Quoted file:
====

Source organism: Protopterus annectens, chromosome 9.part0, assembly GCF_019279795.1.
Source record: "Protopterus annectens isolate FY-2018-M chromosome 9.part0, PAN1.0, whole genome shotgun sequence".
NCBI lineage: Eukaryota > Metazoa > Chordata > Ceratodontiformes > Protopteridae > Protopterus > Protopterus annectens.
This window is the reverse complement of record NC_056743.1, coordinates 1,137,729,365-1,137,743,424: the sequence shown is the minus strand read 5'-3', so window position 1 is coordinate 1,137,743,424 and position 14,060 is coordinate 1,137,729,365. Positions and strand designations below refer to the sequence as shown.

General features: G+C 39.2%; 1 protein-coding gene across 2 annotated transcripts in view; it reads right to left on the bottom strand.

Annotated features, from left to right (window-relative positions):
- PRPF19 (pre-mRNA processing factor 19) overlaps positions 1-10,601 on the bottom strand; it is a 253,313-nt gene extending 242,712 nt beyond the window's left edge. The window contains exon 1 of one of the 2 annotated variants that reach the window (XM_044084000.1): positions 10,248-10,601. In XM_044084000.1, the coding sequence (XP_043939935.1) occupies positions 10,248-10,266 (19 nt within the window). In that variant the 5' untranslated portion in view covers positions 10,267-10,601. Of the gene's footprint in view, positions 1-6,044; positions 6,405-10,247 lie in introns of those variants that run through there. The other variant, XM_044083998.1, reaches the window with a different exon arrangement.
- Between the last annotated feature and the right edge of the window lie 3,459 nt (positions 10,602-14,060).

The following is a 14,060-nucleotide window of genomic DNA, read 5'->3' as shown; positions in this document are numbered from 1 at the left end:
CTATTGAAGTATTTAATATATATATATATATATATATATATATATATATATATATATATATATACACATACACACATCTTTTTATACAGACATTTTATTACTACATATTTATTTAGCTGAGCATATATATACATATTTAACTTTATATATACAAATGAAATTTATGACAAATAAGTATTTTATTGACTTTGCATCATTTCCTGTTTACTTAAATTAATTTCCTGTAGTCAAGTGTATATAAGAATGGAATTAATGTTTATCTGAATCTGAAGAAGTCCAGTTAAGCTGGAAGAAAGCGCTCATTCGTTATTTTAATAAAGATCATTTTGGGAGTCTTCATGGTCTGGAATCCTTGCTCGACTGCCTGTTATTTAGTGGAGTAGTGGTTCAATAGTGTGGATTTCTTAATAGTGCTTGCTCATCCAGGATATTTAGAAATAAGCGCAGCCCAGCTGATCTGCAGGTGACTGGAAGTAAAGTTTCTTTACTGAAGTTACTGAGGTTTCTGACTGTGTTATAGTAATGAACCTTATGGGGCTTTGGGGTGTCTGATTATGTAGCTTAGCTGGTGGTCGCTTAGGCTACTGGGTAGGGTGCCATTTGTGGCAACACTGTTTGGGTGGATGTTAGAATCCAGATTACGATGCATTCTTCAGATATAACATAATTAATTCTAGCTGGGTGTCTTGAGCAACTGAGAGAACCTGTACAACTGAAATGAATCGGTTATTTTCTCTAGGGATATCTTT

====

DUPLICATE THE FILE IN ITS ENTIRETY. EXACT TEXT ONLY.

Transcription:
Source organism: Protopterus annectens, chromosome 9.part0, assembly GCF_019279795.1.
Source record: "Protopterus annectens isolate FY-2018-M chromosome 9.part0, PAN1.0, whole genome shotgun sequence".
NCBI lineage: Eukaryota > Metazoa > Chordata > Ceratodontiformes > Protopteridae > Protopterus > Protopterus annectens.
This window is the reverse complement of record NC_056743.1, coordinates 1,137,729,365-1,137,743,424: the sequence shown is the minus strand read 5'-3', so window position 1 is coordinate 1,137,743,424 and position 14,060 is coordinate 1,137,729,365. Positions and strand designations below refer to the sequence as shown.

General features: G+C 39.2%; 1 protein-coding gene across 2 annotated transcripts in view; it reads right to left on the bottom strand.

Annotated features, from left to right (window-relative positions):
- PRPF19 (pre-mRNA processing factor 19) overlaps positions 1-10,601 on the bottom strand; it is a 253,313-nt gene extending 242,712 nt beyond the window's left edge. The window contains exon 1 of one of the 2 annotated variants that reach the window (XM_044084000.1): positions 10,248-10,601. In XM_044084000.1, the coding sequence (XP_043939935.1) occupies positions 10,248-10,266 (19 nt within the window). In that variant the 5' untranslated portion in view covers positions 10,267-10,601. Of the gene's footprint in view, positions 1-6,044; positions 6,405-10,247 lie in introns of those variants that run through there. The other variant, XM_044083998.1, reaches the window with a different exon arrangement.
- Between the last annotated feature and the right edge of the window lie 3,459 nt (positions 10,602-14,060).

The following is a 14,060-nucleotide window of genomic DNA, read 5'->3' as shown; positions in this document are numbered from 1 at the left end:
CTATTGAAGTATTTAATATATATATATATATATATATATATATATATATATATATATATATATACACATACACACATCTTTTTATACAGACATTTTATTACTACATATTTATTTAGCTGAGCATATATATACATATTTAACTTTATATATACAAATGAAATTTATGACAAATAAGTATTTTATTGACTTTGCATCATTTCCTGTTTACTTAAATTAATTTCCTGTAGTCAAGTGTATATAAGAATGGAATTAATGTTTATCTGAATCTGAAGAAGTCCAGTTAAGCTGGAAGAAAGCGCTCATTCGTTATTTTAATAAAGATCATTTTGGGAGTCTTCATGGTCTGGAATCCTTGCTCGACTGCCTGTTATTTAGTGGAGTAGTGGTTCAATAGTGTGGATTTCTTAATAGTGCTTGCTCATCCAGGATATTTAGAAATAAGCGCAGCCCAGCTGATCTGCAGGTGACTGGAAGTAAAGTTTCTTTACTGAAGTTACTGAGGTTTCTGACTGTGTTATAGTAATGAACCTTATGGGGCTTTGGGGTGTCTGATTATGTAGCTTAGCTGGTGGTCGCTTAGGCTACTGGGTAGGGTGCCATTTGTGGCAACACTGTTTGGGTGGATGTTAGAATCCAGATTACGATGCATTCTTCAGATATAACATAATTAATTCTAGCTGGGTGTCTTGAGCAACTGAGAGAACCTGTACAACTGAAATGAATCGGTTATTTTCTCTAGGGATATCTTT